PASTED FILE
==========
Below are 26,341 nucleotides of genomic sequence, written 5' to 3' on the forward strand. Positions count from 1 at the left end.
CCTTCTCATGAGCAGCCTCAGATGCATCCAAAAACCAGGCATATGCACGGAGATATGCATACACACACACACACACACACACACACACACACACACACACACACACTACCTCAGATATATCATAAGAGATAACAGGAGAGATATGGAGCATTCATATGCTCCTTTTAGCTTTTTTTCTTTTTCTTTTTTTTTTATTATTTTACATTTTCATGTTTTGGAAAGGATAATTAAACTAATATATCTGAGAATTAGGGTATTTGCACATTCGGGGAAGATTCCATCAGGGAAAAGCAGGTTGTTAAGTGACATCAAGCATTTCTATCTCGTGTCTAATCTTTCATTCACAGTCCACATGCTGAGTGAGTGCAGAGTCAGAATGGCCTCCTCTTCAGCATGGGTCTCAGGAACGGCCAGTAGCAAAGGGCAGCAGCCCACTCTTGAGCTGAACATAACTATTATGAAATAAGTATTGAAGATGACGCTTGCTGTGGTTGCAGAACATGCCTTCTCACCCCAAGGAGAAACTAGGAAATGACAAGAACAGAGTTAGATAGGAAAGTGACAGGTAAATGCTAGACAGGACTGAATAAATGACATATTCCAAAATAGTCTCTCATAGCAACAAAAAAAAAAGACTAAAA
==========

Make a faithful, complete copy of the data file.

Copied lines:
Below are 26,341 nucleotides of genomic sequence, written 5' to 3' on the forward strand. Positions count from 1 at the left end.
CCTTCTCATGAGCAGCCTCAGATGCATCCAAAAACCAGGCATATGCACGGAGATATGCATACACACACACACACACACACACACACACACACACACACACACACACTACCTCAGATATATCATAAGAGATAACAGGAGAGATATGGAGCATTCATATGCTCCTTTTAGCTTTTTTTCTTTTTCTTTTTTTTTTATTATTTTACATTTTCATGTTTTGGAAAGGATAATTAAACTAATATATCTGAGAATTAGGGTATTTGCACATTCGGGGAAGATTCCATCAGGGAAAAGCAGGTTGTTAAGTGACATCAAGCATTTCTATCTCGTGTCTAATCTTTCATTCACAGTCCACATGCTGAGTGAGTGCAGAGTCAGAATGGCCTCCTCTTCAGCATGGGTCTCAGGAACGGCCAGTAGCAAAGGGCAGCAGCCCACTCTTGAGCTGAACATAACTATTATGAAATAAGTATTGAAGATGACGCTTGCTGTGGTTGCAGAACATGCCTTCTCACCCCAAGGAGAAACTAGGAAATGACAAGAACAGAGTTAGATAGGAAAGTGACAGGTAAATGCTAGACAGGACTGAATAAATGACATATTCCAAAATAGTCTCTCATAGCAACAAAAAAAAAAGACTAAAA